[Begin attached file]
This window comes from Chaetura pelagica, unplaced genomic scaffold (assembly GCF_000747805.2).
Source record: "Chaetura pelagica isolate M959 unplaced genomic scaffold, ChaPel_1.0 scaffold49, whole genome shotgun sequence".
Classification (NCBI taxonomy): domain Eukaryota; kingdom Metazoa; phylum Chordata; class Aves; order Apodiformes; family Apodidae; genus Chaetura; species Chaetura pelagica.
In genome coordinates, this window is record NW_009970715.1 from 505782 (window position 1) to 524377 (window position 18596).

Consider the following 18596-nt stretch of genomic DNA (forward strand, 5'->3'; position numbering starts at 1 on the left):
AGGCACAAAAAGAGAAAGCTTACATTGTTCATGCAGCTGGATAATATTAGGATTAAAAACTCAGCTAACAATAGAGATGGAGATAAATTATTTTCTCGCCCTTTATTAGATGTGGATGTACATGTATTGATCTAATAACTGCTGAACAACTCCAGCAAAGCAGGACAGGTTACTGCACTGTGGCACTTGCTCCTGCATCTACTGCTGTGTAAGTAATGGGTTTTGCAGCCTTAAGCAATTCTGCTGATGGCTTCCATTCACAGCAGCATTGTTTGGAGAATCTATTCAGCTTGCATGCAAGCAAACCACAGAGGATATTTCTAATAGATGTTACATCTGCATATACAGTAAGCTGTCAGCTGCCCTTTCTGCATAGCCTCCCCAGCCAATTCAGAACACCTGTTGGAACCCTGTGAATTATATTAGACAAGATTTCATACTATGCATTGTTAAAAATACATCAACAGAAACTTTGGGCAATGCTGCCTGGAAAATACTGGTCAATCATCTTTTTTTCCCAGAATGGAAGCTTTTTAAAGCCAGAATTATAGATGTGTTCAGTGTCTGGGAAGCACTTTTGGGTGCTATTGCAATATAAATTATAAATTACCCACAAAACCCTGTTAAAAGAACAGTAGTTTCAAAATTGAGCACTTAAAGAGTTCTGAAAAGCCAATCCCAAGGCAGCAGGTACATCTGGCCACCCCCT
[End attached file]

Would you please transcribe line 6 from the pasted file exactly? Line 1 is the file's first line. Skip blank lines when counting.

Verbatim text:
AGGCACAAAAAGAGAAAGCTTACATTGTTCATGCAGCTGGATAATATTAGGATTAAAAACTCAGCTAACAATAGAGATGGAGATAAATTATTTTCTCGCCCTTTATTAGATGTGGATGTACATGTATTGATCTAATAACTGCTGAACAACTCCAGCAAAGCAGGACAGGTTACTGCACTGTGGCACTTGCTCCTGCATCTACTGCTGTGTAAGTAATGGGTTTTGCAGCCTTAAGCAATTCTGCTGATGGCTTCCATTCACAGCAGCATTGTTTGGAGAATCTATTCAGCTTGCATGCAAGCAAACCACAGAGGATATTTCTAATAGATGTTACATCTGCATATACAGTAAGCTGTCAGCTGCCCTTTCTGCATAGCCTCCCCAGCCAATTCAGAACACCTGTTGGAACCCTGTGAATTATATTAGACAAGATTTCATACTATGCATTGTTAAAAATACATCAACAGAAACTTTGGGCAATGCTGCCTGGAAAATACTGGTCAATCATCTTTTTTTCCCAGAATGGAAGCTTTTTAAAGCCAGAATTATAGATGTGTTCAGTGTCTGGGAAGCACTTTTGGGTGCTATTGCAATATAAATTATAAATTACCCACAAAACCCTGTTAAAAGAACAGTAGTTTCAAAATTGAGCACTTAAAGAGTTCTGAAAAGCCAATCCCAAGGCAGCAGGTACATCTGGCCACCCCCT